In Henrik Ibsen’s A Doll’s House, readers are presented with an odd form of feminism. Ibsen’s representation of women is more or less typical of the time period; he paints Nora as a housewife who is struggling to keep her family together, despite society’s mandate that women have no place in financial dealings. Nora seems to lack tact; she openly brags about her family and new found status in the face of a woman (supposedly her friend) who has just admitted to losing everything. Upon learning that Krogstad plans to blackmail her family, she immediately romanticizes the situation, casting herself in the role of damsel in distress, who her loving husband/knight in shining armor will undoubtedly sacrifice himself rescue. This image of Nora as the typical woman of the time caused me to question the feminist value of Ibsen’s work. Why would an author who seeks to validate the role of an independent woman create a female character who is so unable to navigate the society in which she is placed? The answer, I feel, lies in Ibsen’s use of realism. He is portraying the societal role of women as it is, not as it should be, and uses this role to illustrate the fact that anyone is capable of self-actualization, regardless of their upbringing or position in society. Nora is undoubtedly a product of her upbringing; like a doll, she has played her part in the world into which she was born, until she finally reaches the limits of her acting ability and claims her independence.
In Chopin’s short story about a young girl who sells her caretaker’s fiddle, readers find a hint of irony in her inability to correctly assess the worth of the old fiddle. To her youthful gaze, the fiddle appears worthless; it is old, kept in a flannel bag, and does nothing to provide sustenance for herself or the other young ones. In an attempt to correct this situation, Fifine sells the fiddle and in return receives a much newer, glossier fiddle and more money than she can count. The irony occurs when readers realize that the new fiddle couldn’t come close to the worth of the old one. When Cléophas mentions the fiddle’s maker, an Italian man who died before the war (most likely one of the world wars) readers have an intimation that perhaps this fiddle is a priceless relic, one of the few remaining masterpieces built by Italian violin makers such as Stradivarius. In light of this, the old fiddle becomes irreplaceable, and, in this context, is not an object to be bought or sold for a few days worth of food. However, Fifine’s youthful understanding of value and worth do not take such a likelihood into account, and because she is more focused on her immediate needs and desires, she sells the fiddle with little forethought or questioning. Furthermore, readers can assume that Cléophas’ assessment of the fiddle’s worth went much deeper than its material value or physical rarity; for him, the instrument clearly has sentimental value, perhaps even a legacy to which he is connected by ownership. Readers can sense this when, upon learning that the old fiddle has been sold, he is so disheartened that he no longer has the desire to play music.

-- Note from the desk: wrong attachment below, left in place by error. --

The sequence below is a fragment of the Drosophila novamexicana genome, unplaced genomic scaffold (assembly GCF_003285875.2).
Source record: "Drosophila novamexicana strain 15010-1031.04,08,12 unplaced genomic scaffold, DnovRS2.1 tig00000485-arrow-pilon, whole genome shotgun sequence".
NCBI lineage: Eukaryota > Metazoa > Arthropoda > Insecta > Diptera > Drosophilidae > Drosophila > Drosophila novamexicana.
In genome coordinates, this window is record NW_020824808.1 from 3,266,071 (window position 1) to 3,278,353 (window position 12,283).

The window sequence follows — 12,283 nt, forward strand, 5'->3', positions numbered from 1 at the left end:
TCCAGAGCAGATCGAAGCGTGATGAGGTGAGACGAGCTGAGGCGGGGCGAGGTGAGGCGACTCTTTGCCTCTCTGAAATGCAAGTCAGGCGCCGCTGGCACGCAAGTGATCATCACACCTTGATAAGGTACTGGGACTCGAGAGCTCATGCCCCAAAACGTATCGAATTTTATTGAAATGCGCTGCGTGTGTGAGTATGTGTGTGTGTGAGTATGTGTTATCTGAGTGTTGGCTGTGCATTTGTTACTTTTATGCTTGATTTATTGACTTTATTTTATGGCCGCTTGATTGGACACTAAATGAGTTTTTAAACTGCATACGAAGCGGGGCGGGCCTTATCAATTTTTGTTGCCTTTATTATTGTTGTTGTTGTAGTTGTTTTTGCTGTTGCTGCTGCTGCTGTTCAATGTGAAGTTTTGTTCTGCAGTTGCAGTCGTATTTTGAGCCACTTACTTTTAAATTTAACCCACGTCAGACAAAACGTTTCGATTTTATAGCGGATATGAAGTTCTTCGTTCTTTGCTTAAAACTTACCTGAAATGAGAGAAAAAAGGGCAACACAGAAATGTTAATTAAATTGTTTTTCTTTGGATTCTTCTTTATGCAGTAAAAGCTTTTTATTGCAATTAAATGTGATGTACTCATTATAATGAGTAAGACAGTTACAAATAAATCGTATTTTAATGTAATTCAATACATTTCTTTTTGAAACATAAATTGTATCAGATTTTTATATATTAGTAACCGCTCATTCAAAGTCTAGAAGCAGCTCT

In the article “Men of Letters,”, Voltaire posits that men of letters are peoplee who dedicate themselves not only to proper grammar and eloquence, but also to a wide range of studies, including philosophy, the sciences, and history. This leaves readers with the idea that men of letters are polymaths, or people who devote themselves not only to studying language, but to any number of topics. However, the purpose of these people is not merely to become literary scholars or polymaths, aimlessly seeking to gain more knowledge. When Voltaire writes “It is sometimes astonishing that what in the past upset the world, no longer troubles it today; for this we are indebted to the true men of letters,” readers find perhaps the most accurate description of this group. Their purpose, as Voltaire’s words indicate, is to advance the paradigm of humanity, to make accessible those ideas and concepts which were at one time deemed inappropriate for mass consumption. In this way, Voltaire is suggesting that it is the job of these men of letters to assist in raising the value of the ‘every-man,’ and to make available to him knowledge which will increase his understanding of the world around him. Voltaire writes that “The course of History is a hundred times more vast than it was for the ancients,” and in his terms, under the guidance of men of letters, the course of history will continue to expand before humanity.
Upon Crusoe’s discovery of the cannibals with whom he shares the island, he begins a moral debate about whether or not it would be just to attack them. He first plots to kill them, but later decides instead to let God be their judge. This passage sparked my own internal debate about whether or not Crusoe had come to the ‘correct’ (or perhaps most moral) conclusion. Crusoe’s morality is based entirely in his religious beliefs, and after questioning his instinct to attack the complete ‘otherness’ that he encounters in the cannibals, he realizes that he is in no position to judge a culture that divine wisdom has allowed to exist. Crusoe’s deference to a spiritual authority at first struck me as a denial of what might be considered human nature; war, especially motivated by fear and a lack of understanding, seems to be a recurring theme in the history of humanity. Crusoe solidifies his decision by stating that attacking the cannibals would be much like the Spaniard’s slaughter of the natives in America. This is where my thinking diverged from Crusoe’s (or rather, Defoe’s). Native Americans were not cannibals, and in fact, when confronted with cannibalism (as they were in Cabeza de Vaca’s narrative), found the practice to be completely abhorrent. The Spanish treatment of American natives was based entirely on greed and the fear of their ‘otherness,’ while Crusoe’s was based at least partially on survival and self defense. He is presented with the possibility of a kill or be killed situation, which leads him to plan for preemptive action. However, the spirituality and religious devotion he has cultivated in his many years on the island stay his hand.